By David Rolland
By David Rolland
By Liz Tracy
By Liz Tracy
By Rebecca Bulnes
By Falyn Freyman
By Fire Ant
By Alex Rendon
It's not necessarily the conversation that Carter wants to have, but he's stuck, driving in a car for six hours from Jacksonville to Plantation with a reporter who won't let him off the hook. During the drive, which includes stops at the home of a childhood friend, an extended nap, and a lot of hip-hop trivia, Carter is candid and hungover. He misses touring, and he's glad the phone is ringing again.
"Back in '85, '86, I was making more than a $100,000 easily," Carter says. "I was taking in around $150,000 just off touring and hip-hop. And that's 1986 money. We'd be hanging with Mike Tyson, partying at the Roxy with Madonna. And I'll be honest, I shared a lot of that money with other people from around the way or whatever. It wasn't like I wanted to have fun by myself."
By the time Whodini released its Greatest Hits album in 1990, it was a foregone conclusion that the time in the spotlight was finished. By 1994, all three members of Whodini were in Atlanta, where they signed with Jermaine Dupri's So So Def label. A decade earlier, Whodini had given an adolescent Dupri his start in the music business when they let him be one of their dancers. The group had high hopes for their So So Def debut Six, but it was a commercial failure.
Carter stayed in Atlanta for two more years after the So So Def deal wound down, leaving only after a run-in with the police outside of Club 112 that left him with a broken arm. After a subsequent stay in Memphis, he moved to Miami briefly before settling in Plantation a year and a half ago.
Carter doesn't remember when tricks became part of his repertoire, but he delighted fans with antics such as scratching records with his sneakers, Chapstick, and anything else he could get his hands on. "The first time I went to Japan, I started doing tricks with the chopsticks," Carter remembers. "I went and got a dozen of them, took four, put them together, and just started scratching the crowds would go crazy when I pulled that one off. I remember we started doing something in the middle of the second tour where, at the end of the show, the group would pick me up with my feet in the air, trying to pull me off stage like, 'Yo, we gotta go,' and they're pulling me away from the turntables but I'm still scratching the records. We were always giving them something different. That's what made our live shows so fun."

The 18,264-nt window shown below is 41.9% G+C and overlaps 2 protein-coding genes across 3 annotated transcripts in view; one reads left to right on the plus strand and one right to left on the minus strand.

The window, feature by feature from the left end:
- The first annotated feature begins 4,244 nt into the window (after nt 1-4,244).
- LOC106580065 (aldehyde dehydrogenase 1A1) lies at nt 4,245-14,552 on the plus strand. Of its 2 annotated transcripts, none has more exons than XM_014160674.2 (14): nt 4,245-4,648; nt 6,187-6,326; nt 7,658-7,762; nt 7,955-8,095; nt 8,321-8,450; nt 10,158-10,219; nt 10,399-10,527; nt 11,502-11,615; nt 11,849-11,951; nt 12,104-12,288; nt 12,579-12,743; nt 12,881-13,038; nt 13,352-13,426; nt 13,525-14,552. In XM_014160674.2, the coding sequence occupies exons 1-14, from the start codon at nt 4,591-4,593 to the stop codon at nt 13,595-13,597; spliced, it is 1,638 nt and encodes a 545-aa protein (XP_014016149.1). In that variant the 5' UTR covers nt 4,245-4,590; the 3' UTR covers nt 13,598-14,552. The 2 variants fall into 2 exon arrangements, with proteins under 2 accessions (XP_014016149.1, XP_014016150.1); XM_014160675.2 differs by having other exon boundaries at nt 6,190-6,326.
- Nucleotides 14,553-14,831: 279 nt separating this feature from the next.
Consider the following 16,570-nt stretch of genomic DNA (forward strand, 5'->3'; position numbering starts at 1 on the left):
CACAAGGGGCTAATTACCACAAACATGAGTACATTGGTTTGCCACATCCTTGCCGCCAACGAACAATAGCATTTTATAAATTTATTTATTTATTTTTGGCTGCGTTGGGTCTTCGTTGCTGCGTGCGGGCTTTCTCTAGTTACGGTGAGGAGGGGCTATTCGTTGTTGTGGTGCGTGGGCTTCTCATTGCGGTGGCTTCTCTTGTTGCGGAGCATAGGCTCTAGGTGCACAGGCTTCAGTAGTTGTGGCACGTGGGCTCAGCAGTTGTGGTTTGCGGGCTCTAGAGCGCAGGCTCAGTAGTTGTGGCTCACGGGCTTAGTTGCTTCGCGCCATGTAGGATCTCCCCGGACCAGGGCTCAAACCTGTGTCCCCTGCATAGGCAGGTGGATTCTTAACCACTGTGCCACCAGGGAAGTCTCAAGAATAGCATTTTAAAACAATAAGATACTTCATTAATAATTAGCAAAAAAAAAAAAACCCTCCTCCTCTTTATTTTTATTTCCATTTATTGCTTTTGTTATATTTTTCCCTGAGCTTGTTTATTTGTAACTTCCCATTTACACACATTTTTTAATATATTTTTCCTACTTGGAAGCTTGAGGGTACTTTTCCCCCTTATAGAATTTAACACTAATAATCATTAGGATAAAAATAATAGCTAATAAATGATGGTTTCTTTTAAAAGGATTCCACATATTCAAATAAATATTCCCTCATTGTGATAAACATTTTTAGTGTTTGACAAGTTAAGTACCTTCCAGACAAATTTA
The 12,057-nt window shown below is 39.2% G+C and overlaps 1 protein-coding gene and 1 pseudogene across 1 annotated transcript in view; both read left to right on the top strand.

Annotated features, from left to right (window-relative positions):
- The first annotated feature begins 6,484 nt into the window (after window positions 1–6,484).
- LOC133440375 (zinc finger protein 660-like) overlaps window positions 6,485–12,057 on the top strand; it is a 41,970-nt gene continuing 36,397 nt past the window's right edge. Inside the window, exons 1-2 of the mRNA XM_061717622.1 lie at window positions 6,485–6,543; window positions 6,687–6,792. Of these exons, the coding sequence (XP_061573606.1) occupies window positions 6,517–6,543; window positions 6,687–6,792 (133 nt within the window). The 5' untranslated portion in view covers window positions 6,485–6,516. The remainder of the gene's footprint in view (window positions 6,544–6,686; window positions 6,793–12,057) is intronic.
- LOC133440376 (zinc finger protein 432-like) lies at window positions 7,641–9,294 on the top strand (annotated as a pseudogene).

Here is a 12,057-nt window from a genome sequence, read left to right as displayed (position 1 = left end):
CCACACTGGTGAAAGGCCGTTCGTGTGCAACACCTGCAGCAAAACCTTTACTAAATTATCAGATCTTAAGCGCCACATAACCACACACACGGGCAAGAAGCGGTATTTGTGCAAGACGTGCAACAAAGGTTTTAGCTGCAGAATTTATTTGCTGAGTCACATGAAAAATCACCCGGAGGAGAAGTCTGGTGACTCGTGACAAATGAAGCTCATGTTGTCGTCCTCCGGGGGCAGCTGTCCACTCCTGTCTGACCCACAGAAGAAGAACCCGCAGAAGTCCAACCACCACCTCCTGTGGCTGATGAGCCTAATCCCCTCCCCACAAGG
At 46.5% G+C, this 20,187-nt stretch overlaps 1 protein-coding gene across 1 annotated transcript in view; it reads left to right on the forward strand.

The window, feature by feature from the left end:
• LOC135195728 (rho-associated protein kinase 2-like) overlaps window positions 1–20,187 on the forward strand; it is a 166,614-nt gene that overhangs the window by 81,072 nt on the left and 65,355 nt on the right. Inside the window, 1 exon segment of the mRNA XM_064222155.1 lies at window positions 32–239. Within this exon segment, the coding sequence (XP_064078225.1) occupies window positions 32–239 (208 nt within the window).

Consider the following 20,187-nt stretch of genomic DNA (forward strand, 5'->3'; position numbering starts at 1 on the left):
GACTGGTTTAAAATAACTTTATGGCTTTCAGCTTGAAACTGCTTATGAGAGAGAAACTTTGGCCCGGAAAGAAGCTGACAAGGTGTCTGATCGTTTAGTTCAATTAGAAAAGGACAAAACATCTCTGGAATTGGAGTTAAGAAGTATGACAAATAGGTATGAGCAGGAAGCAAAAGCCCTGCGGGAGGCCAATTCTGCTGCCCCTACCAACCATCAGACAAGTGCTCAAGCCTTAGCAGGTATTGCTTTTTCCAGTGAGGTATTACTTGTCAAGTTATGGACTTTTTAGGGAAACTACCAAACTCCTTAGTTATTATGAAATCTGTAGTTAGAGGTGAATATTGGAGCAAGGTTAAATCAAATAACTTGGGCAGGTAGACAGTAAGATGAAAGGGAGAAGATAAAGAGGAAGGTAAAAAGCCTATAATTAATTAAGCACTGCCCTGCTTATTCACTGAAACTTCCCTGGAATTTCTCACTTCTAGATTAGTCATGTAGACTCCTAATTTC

Speaking of tricks, one of the original Houdini's most astounding illusions was making a 10,000-pound elephant disappear. Audiences never figured out exactly how a five-ton elephant vanished into thin air, but it bears a special relevance to this juncture in Carter's career. An obvious topic that most people around Whodini these days choose not to discuss is whether there's still room for the group to reemerge in the rap industry with new material. Their stage shows are tight, but the genre as a whole is hurting. The question is: Would audiences even care? That's the five-ton elephant in the room.
"There's a fantastic market for their music right now," Chuck D insists. "Now is a good time for them to make some music, some videos, and use them as advertisement for their live shows. With today's market MP3s, digital downloading all they need is to play their shows, no different than the Dells play shows, and they'll be fine."
Carter can't argue with that, and, in fact, he's hoping his old friend is right.
"Like I always say, if you could last 25 years and still do what you do and love what you do and still eat without a record out, then you've done something right," he says. "Nobody is making music catering to the older crowd. That's where we're going to step in. Not just for us but to save hip-hop as a whole."